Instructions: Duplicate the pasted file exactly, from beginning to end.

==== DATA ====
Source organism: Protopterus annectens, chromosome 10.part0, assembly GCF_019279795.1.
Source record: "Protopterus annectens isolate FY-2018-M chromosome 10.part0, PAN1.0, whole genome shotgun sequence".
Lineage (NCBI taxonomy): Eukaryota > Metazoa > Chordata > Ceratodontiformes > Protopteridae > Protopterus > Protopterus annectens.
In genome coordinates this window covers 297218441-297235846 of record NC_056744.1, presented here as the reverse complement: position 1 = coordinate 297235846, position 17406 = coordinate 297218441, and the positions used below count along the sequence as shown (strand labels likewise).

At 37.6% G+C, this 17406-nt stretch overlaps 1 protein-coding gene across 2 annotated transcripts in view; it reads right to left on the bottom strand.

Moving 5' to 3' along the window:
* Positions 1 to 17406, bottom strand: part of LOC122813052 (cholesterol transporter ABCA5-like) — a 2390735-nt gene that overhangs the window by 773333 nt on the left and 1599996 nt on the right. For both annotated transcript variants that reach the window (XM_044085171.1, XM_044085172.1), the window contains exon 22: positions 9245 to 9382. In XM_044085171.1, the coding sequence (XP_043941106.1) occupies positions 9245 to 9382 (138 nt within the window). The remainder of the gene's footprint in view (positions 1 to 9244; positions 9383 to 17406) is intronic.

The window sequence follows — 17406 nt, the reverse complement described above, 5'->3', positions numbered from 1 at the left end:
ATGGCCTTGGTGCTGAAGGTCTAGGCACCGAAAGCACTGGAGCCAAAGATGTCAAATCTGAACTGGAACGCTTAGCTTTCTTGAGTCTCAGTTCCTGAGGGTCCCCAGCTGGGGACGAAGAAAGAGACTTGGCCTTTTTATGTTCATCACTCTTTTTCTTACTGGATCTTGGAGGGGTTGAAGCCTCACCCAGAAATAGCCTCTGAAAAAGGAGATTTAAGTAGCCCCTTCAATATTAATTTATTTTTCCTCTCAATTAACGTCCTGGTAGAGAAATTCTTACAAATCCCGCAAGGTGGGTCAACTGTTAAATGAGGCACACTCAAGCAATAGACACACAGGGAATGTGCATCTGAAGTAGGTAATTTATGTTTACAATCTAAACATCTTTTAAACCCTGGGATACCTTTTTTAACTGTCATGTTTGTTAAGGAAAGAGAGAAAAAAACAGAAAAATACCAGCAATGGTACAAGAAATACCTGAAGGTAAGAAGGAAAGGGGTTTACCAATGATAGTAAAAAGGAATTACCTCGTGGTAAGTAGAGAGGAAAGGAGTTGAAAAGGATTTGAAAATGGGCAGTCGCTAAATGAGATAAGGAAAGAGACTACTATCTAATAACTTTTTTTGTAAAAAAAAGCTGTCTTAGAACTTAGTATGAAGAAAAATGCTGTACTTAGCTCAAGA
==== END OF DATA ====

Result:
Source organism: Protopterus annectens, chromosome 10.part0, assembly GCF_019279795.1.
Source record: "Protopterus annectens isolate FY-2018-M chromosome 10.part0, PAN1.0, whole genome shotgun sequence".
Lineage (NCBI taxonomy): Eukaryota > Metazoa > Chordata > Ceratodontiformes > Protopteridae > Protopterus > Protopterus annectens.
In genome coordinates this window covers 297218441-297235846 of record NC_056744.1, presented here as the reverse complement: position 1 = coordinate 297235846, position 17406 = coordinate 297218441, and the positions used below count along the sequence as shown (strand labels likewise).

At 37.6% G+C, this 17406-nt stretch overlaps 1 protein-coding gene across 2 annotated transcripts in view; it reads right to left on the bottom strand.

Moving 5' to 3' along the window:
* Positions 1 to 17406, bottom strand: part of LOC122813052 (cholesterol transporter ABCA5-like) — a 2390735-nt gene that overhangs the window by 773333 nt on the left and 1599996 nt on the right. For both annotated transcript variants that reach the window (XM_044085171.1, XM_044085172.1), the window contains exon 22: positions 9245 to 9382. In XM_044085171.1, the coding sequence (XP_043941106.1) occupies positions 9245 to 9382 (138 nt within the window). The remainder of the gene's footprint in view (positions 1 to 9244; positions 9383 to 17406) is intronic.

The window sequence follows — 17406 nt, the reverse complement described above, 5'->3', positions numbered from 1 at the left end:
ATGGCCTTGGTGCTGAAGGTCTAGGCACCGAAAGCACTGGAGCCAAAGATGTCAAATCTGAACTGGAACGCTTAGCTTTCTTGAGTCTCAGTTCCTGAGGGTCCCCAGCTGGGGACGAAGAAAGAGACTTGGCCTTTTTATGTTCATCACTCTTTTTCTTACTGGATCTTGGAGGGGTTGAAGCCTCACCCAGAAATAGCCTCTGAAAAAGGAGATTTAAGTAGCCCCTTCAATATTAATTTATTTTTCCTCTCAATTAACGTCCTGGTAGAGAAATTCTTACAAATCCCGCAAGGTGGGTCAACTGTTAAATGAGGCACACTCAAGCAATAGACACACAGGGAATGTGCATCTGAAGTAGGTAATTTATGTTTACAATCTAAACATCTTTTAAACCCTGGGATACCTTTTTTAACTGTCATGTTTGTTAAGGAAAGAGAGAAAAAAACAGAAAAATACCAGCAATGGTACAAGAAATACCTGAAGGTAAGAAGGAAAGGGGTTTACCAATGATAGTAAAAAGGAATTACCTCGTGGTAAGTAGAGAGGAAAGGAGTTGAAAAGGATTTGAAAATGGGCAGTCGCTAAATGAGATAAGGAAAGAGACTACTATCTAATAACTTTTTTTGTAAAAAAAAGCTGTCTTAGAACTTAGTATGAAGAAAAATGCTGTACTTAGCTCAAGA